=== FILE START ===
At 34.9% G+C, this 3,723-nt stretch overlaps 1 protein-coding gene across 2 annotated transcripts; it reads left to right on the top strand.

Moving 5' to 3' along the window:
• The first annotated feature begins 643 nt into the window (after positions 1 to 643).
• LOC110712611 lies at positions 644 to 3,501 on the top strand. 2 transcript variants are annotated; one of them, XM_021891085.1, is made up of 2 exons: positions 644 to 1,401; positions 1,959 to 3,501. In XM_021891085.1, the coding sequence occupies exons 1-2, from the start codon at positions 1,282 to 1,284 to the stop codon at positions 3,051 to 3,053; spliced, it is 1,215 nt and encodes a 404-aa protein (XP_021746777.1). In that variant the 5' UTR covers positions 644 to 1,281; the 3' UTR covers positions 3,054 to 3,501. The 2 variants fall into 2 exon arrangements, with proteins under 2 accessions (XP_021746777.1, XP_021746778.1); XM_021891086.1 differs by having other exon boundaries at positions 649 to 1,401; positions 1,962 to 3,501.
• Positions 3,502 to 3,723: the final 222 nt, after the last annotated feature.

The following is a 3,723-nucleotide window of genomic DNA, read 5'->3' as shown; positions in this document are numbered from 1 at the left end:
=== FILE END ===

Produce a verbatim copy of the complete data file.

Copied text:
At 34.9% G+C, this 3,723-nt stretch overlaps 1 protein-coding gene across 2 annotated transcripts; it reads left to right on the top strand.

Moving 5' to 3' along the window:
• The first annotated feature begins 643 nt into the window (after positions 1 to 643).
• LOC110712611 lies at positions 644 to 3,501 on the top strand. 2 transcript variants are annotated; one of them, XM_021891085.1, is made up of 2 exons: positions 644 to 1,401; positions 1,959 to 3,501. In XM_021891085.1, the coding sequence occupies exons 1-2, from the start codon at positions 1,282 to 1,284 to the stop codon at positions 3,051 to 3,053; spliced, it is 1,215 nt and encodes a 404-aa protein (XP_021746777.1). In that variant the 5' UTR covers positions 644 to 1,281; the 3' UTR covers positions 3,054 to 3,501. The 2 variants fall into 2 exon arrangements, with proteins under 2 accessions (XP_021746777.1, XP_021746778.1); XM_021891086.1 differs by having other exon boundaries at positions 649 to 1,401; positions 1,962 to 3,501.
• Positions 3,502 to 3,723: the final 222 nt, after the last annotated feature.

The following is a 3,723-nucleotide window of genomic DNA, read 5'->3' as shown; positions in this document are numbered from 1 at the left end: